The U.S. Supreme Court’s reversal of the court’s 49-year-old landmark Roe vs. Wade decision, which protected a woman’s right to an abortion, ignited a fire of outraged protests across the country by abortion supporters.
The high court’s reversal was announced June 24.
In Memphis, for example, pink “Hands Off My Body” t-shirts of Memphis protesters lined intersections along Poplar Avenue.
The court’s 6-3 opinion also set in motion “trigger laws” in several states, including Tennessee. Trigger laws are abortion restriction laws passed by state legislatures, which would become effective if Roe were reversed.
Tennessee Gov. Bill Lee signed the state’s trigger law in 2019. The measure criminalizes “performing or attempting to perform an abortion,” as early as six weeks, except when pregnancy jeopardizes the mother’s life.
The U.S. Sixth Circuit Court of Appeals removed the injunction on the trigger law on Tuesday (June 28).
After criminalization of abortion providers became law, Planned Parenthood of Tennessee and North Mississippi (PPTNM) announced that abortion services would halt immediately.
“The six-week abortion ban is enacted when an embryo’s cardiac activity is detected on ultrasound,” PPTNM CEO Ashley Coffield explained. “Planned Parenthood of Tennessee and North Mississippi has made the very difficult decision to suspend all abortion services.”
Coffield said PPRNM, instead, is “navigating care for patients outside of Tennessee and providing logistical for patients who need abortion services.”
Social justice leaders and community activists blasted the high court’s action as “disproportionately hurting the least among us.”
For example, Memphis Branch NAACP Executive Director Vickie Terry, said, “We already knew what was coming in early May when that Supreme Court (abortion-ban draft opinion) was leaked.”
A statement from the National NAACP said: “We feel the fear. We’ve been here before, and there’s no way we’re ever going back. The fight is on.”
Terry also struck a defiant note Tuesday.
“This is not the time for silence. The NAACP has always been at the forefront in the fight against social injustice. Black and poor women are going to be disproportionately affected.
“The state can force women to carry a pregnancy to term, despite any physical, mental, or financial hardship. They want a fight. Well, they’ve got one.”
Although Democrats lay the reversal at the feet of Republicans, not all Republicans feel overturning the law was good.
“I don’t think reversing Roe v. Wade was right, because I don’t think the government should make decisions about a woman’s body,” said community activist and long-time Republican Pat Rogers.
Tennessee state Sen. Raumesh Akbari, a Memphis Democrat, said the ruling “set the clock back on women’s constitutional rights five decades.
“Providing an abortion in Tennessee is now a felony,” said Akbari. “And unless women and girls can afford traveling to a state that provides abortions, they will be forced to carry pregnancies to term, even when they are victims of rape or incest. Younger teens are at greater risk…it is disgraceful.”
Men also weighed in on the decision to reverse Roe v. Wade.
“Reproductive rights don’t just concern women,” said state Rep. G. A. Hardaway (D-Memphis). “Women have husbands and partners… Black and poor women will be disproportionately affected. Their lives will be put at risk when they seek unsafe procedures or are forced to carry a baby to term. Democrats must make this a referendum on Republicans in November.”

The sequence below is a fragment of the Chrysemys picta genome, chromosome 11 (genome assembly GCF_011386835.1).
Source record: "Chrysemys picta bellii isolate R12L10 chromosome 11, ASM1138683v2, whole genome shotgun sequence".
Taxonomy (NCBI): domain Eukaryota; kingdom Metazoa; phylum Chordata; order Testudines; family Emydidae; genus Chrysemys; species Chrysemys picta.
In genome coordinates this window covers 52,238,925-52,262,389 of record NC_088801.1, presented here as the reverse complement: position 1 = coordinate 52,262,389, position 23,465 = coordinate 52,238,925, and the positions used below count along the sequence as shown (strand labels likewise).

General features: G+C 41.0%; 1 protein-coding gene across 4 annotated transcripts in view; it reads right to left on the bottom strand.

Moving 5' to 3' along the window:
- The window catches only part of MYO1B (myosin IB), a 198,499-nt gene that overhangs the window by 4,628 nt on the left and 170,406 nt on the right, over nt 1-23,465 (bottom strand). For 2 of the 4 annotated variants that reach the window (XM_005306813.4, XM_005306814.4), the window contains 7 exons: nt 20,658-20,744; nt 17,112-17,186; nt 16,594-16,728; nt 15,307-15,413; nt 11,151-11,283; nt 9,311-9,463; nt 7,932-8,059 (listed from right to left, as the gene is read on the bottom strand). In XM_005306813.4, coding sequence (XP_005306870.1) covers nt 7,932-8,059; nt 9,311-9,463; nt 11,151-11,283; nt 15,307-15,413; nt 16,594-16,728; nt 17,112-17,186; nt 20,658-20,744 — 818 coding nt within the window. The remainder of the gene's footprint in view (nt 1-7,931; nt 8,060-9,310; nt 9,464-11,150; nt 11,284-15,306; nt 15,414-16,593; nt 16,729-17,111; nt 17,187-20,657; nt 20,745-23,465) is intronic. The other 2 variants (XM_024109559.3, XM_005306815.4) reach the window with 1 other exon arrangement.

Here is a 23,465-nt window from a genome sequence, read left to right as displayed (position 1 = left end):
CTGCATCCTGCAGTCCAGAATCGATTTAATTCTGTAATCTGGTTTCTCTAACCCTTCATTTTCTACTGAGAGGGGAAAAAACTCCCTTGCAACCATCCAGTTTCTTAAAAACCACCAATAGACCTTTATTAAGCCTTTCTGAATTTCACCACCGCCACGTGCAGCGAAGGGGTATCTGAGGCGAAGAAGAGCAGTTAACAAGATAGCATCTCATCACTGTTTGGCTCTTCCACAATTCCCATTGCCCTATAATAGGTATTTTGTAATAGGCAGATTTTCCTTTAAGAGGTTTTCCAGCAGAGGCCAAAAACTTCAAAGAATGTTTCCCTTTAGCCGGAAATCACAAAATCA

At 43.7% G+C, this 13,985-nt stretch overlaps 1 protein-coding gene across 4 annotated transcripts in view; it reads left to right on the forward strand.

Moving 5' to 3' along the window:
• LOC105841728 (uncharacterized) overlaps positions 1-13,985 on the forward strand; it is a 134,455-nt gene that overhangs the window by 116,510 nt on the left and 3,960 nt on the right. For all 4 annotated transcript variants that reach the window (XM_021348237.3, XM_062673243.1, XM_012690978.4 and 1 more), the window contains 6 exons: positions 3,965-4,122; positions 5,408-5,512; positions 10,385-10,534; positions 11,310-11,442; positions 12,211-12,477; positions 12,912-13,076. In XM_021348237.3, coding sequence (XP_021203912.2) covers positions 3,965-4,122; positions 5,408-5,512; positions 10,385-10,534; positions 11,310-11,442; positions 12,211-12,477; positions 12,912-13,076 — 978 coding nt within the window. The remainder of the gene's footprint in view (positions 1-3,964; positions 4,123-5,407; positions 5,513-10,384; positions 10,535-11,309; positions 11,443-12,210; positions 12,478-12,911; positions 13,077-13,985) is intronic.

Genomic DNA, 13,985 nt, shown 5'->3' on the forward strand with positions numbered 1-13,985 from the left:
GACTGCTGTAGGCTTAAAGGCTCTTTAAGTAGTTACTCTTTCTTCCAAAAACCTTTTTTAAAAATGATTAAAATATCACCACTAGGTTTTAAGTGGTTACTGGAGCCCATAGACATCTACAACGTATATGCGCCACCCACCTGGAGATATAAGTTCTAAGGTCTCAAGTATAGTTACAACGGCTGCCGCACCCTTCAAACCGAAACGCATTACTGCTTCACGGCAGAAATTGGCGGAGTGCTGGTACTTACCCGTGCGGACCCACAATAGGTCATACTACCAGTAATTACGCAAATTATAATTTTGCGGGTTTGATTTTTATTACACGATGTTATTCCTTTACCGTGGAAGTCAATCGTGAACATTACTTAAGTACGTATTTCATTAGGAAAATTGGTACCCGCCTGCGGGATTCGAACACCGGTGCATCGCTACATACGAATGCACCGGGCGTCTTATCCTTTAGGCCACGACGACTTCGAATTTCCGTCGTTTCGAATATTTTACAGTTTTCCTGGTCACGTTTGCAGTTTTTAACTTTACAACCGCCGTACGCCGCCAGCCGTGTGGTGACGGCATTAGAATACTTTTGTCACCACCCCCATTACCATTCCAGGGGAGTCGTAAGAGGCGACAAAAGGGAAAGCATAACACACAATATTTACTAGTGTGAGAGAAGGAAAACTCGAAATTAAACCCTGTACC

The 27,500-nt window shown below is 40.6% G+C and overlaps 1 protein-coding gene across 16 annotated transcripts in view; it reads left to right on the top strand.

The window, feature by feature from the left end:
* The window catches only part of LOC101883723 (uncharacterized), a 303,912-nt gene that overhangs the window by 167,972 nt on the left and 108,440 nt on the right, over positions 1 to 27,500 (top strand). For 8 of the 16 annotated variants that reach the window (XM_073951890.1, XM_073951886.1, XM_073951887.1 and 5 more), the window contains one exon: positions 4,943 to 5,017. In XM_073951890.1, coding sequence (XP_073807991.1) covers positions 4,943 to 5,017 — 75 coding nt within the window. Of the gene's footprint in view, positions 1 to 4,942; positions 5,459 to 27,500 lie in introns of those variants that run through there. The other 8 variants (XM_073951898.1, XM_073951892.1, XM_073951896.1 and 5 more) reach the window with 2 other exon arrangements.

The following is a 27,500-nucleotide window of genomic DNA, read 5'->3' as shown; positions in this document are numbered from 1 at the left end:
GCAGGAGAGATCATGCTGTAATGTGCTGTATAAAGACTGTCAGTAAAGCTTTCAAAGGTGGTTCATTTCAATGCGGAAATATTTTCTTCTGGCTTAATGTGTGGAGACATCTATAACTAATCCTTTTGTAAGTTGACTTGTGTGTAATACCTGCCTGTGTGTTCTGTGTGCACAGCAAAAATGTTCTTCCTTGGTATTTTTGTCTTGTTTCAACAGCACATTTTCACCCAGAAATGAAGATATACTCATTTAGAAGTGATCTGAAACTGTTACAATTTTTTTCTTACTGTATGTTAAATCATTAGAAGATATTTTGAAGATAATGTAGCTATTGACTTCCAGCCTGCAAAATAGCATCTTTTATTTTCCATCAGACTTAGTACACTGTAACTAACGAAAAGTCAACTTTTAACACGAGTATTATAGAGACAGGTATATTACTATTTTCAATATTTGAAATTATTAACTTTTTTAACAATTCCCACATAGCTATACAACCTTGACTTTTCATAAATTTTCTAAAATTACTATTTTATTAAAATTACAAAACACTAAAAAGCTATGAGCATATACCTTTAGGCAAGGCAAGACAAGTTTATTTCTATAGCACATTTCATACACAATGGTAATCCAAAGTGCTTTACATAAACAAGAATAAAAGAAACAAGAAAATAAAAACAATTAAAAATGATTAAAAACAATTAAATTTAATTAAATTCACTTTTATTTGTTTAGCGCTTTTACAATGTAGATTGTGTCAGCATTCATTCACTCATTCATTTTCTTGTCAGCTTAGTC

Cardell Orrin, executive director of Tennessee Stand for Children, saw the ruling as particularly detrimental to families.
“This is most definitely a social justice issue. Supreme Court Justices were wrong in not respecting precedent, and they all promised to do so. Abortion affects fathers, other children in the family, as well as mothers. Legislation should not regulate what a woman does with her body,” Orrin said.
Dr. Rosalyn Nichols, pastor of Freedom’s Chapel Christian Church, vowed to wage a personal war against the blatant arrogance of the Roe vs. Wade reversal.
“…As a young woman, I took for granted that the autonomy and agency for my reproductive health was, and would always be, mine to decide,” said Nichols. “It was for me not a matter of choice, but a matter of liberty…
“As a woman of faith, my fight for the freedom and liberty this country promises, I believe to be the God-given right of every citizen. As strongly as gun advocates fight for the autonomy of their personal right to bear arms, so will I continue to fight for autonomy, as the personal right of women to govern their own bodies…”
Although the reversal stoked widespread anger, not everyone was enraged.
“My reaction when I heard the announcement was ecstatic,” said Anne Frase, a nurse. “The federal government had no right to make that decision in the first place. I’m a Christian, and I have always attended pro-life churches. The decision on abortion reverts to the states, where it should have been all along…”
Local Republican Party activist Charlotte Bergmann said her Christian values dictate that the reversal was right.
“I am a Christian, and God said in his word that He will not hold a nation guiltless that sheds innocent blood,” said Bergmann. “We must turn from those things which are antithetical to God’s word…”
Pastor Brenda Futch of Life Changing World OutReach Ministries also believes that the high court will save the lives of children with the ruling.
“God said in his word do not kill,” said Futch. “The Lord told Jeremiah, ‘I knew you in your mother’s womb, which means that God has a plan for a child’s life, even in the womb. Abortion destroys that life. And God said, ‘Do not kill…’”
Now that abortions are severely restricted in Tennessee, the closest state offering abortion services is Illinois.